Of course it was all for nothing in the end because of my disqualification.

Why was I disqualified? The missing horn became the accepted reason but it really was because the scrutineers considered the barrels and pistons had been doctored beyond acceptable limits.

However, remember that for 1972 Willoughby adopted more stringent standards than in previous years, perhaps spurred on by the outrageous oversized Ducati that was also disqualified, but I think marketing reasons had a big role in the decision. The previous year's Chief Scrutineer, Blair Harley, stated he would have passed the Suzuki and my belief is that a win by a discontinued 315 Suzuki did not fit the new marketing image for the 6 Hour race as a race for "superbikes".

I later learned that one of the placing bikes also did not have a horn and Dave Burgess,

who was my best mate, later confided to me that because of chronic pinging on the winning H2 Kawasaki, his crew took a punt the evening before the race and put in extra head gaskets to try and control it. The vigilant scrutineers somehow failed to notice this.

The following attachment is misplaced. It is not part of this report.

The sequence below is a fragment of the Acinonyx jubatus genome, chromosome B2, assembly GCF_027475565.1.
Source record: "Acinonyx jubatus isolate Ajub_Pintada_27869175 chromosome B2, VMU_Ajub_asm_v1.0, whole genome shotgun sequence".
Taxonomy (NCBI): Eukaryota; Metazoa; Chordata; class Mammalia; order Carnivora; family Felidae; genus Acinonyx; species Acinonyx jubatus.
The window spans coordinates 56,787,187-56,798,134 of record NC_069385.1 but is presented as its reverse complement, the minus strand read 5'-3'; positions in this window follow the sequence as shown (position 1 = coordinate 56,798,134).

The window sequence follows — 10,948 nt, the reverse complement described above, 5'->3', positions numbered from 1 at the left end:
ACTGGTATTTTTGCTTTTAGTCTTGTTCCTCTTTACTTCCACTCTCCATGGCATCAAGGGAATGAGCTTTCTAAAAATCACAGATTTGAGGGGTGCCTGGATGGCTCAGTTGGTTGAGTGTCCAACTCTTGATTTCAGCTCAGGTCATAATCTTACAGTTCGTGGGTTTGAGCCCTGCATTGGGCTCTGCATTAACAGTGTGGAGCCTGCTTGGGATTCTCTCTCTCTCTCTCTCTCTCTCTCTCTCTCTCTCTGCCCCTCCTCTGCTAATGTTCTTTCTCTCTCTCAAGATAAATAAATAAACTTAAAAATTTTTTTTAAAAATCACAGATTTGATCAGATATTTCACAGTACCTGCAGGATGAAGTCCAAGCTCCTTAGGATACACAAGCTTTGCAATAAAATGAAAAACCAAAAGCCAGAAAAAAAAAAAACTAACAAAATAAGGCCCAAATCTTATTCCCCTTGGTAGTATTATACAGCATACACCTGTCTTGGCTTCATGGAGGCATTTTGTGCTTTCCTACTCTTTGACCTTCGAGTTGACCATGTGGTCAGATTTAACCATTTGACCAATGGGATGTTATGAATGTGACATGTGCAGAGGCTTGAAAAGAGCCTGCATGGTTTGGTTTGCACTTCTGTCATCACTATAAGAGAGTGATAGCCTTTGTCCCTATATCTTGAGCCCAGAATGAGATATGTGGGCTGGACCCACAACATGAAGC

One of the scrutineers later earnestly told me he had conducted tests on a 315 and had found that the horn interfered with cooling air and caused a noticeable drop in power. What bunkum as proved in the following year's 6 Hour race.

In the 1973 6 Hour race I rode the same 315 Suzuki after taking over engine preparation myself to avoid any further trouble. After a precautionary crankshaft rebuild, new barrels and pistons AND a horn, I won the 500 class completing 234 laps - the same lap total that won the 1972 race!

The 1973 win came despite race regulation changes which required using the Suzuki's standard 3.00 size front tyre and the fitting of new footrests and rubbers for the start of the race. In the 1972 race I used a 3.50 front tyre for extra ground clearance and the footrests for the race were mere pegs after practice wear.